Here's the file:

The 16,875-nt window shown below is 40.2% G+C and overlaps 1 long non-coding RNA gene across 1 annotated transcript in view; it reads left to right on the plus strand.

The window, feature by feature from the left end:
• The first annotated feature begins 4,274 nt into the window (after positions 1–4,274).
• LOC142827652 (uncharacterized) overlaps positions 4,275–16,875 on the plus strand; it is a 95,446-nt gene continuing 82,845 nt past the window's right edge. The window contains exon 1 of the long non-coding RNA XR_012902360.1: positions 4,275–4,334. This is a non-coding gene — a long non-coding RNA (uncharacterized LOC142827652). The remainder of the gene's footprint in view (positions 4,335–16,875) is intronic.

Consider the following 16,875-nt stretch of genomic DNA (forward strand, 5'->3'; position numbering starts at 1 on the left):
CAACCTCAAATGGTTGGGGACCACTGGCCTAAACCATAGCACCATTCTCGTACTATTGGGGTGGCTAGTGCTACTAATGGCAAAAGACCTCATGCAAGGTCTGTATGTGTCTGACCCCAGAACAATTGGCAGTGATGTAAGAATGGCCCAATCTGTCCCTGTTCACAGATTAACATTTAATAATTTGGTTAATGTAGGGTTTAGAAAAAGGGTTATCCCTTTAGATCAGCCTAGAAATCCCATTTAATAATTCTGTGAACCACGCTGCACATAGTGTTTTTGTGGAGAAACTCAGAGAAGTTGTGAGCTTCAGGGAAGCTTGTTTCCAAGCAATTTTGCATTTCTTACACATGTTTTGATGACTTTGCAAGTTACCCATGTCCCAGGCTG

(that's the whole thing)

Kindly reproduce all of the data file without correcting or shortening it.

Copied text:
The 16,875-nt window shown below is 40.2% G+C and overlaps 1 long non-coding RNA gene across 1 annotated transcript in view; it reads left to right on the plus strand.

The window, feature by feature from the left end:
• The first annotated feature begins 4,274 nt into the window (after positions 1–4,274).
• LOC142827652 (uncharacterized) overlaps positions 4,275–16,875 on the plus strand; it is a 95,446-nt gene continuing 82,845 nt past the window's right edge. The window contains exon 1 of the long non-coding RNA XR_012902360.1: positions 4,275–4,334. This is a non-coding gene — a long non-coding RNA (uncharacterized LOC142827652). The remainder of the gene's footprint in view (positions 4,335–16,875) is intronic.

Consider the following 16,875-nt stretch of genomic DNA (forward strand, 5'->3'; position numbering starts at 1 on the left):
CAACCTCAAATGGTTGGGGACCACTGGCCTAAACCATAGCACCATTCTCGTACTATTGGGGTGGCTAGTGCTACTAATGGCAAAAGACCTCATGCAAGGTCTGTATGTGTCTGACCCCAGAACAATTGGCAGTGATGTAAGAATGGCCCAATCTGTCCCTGTTCACAGATTAACATTTAATAATTTGGTTAATGTAGGGTTTAGAAAAAGGGTTATCCCTTTAGATCAGCCTAGAAATCCCATTTAATAATTCTGTGAACCACGCTGCACATAGTGTTTTTGTGGAGAAACTCAGAGAAGTTGTGAGCTTCAGGGAAGCTTGTTTCCAAGCAATTTTGCATTTCTTACACATGTTTTGATGACTTTGCAAGTTACCCATGTCCCAGGCTG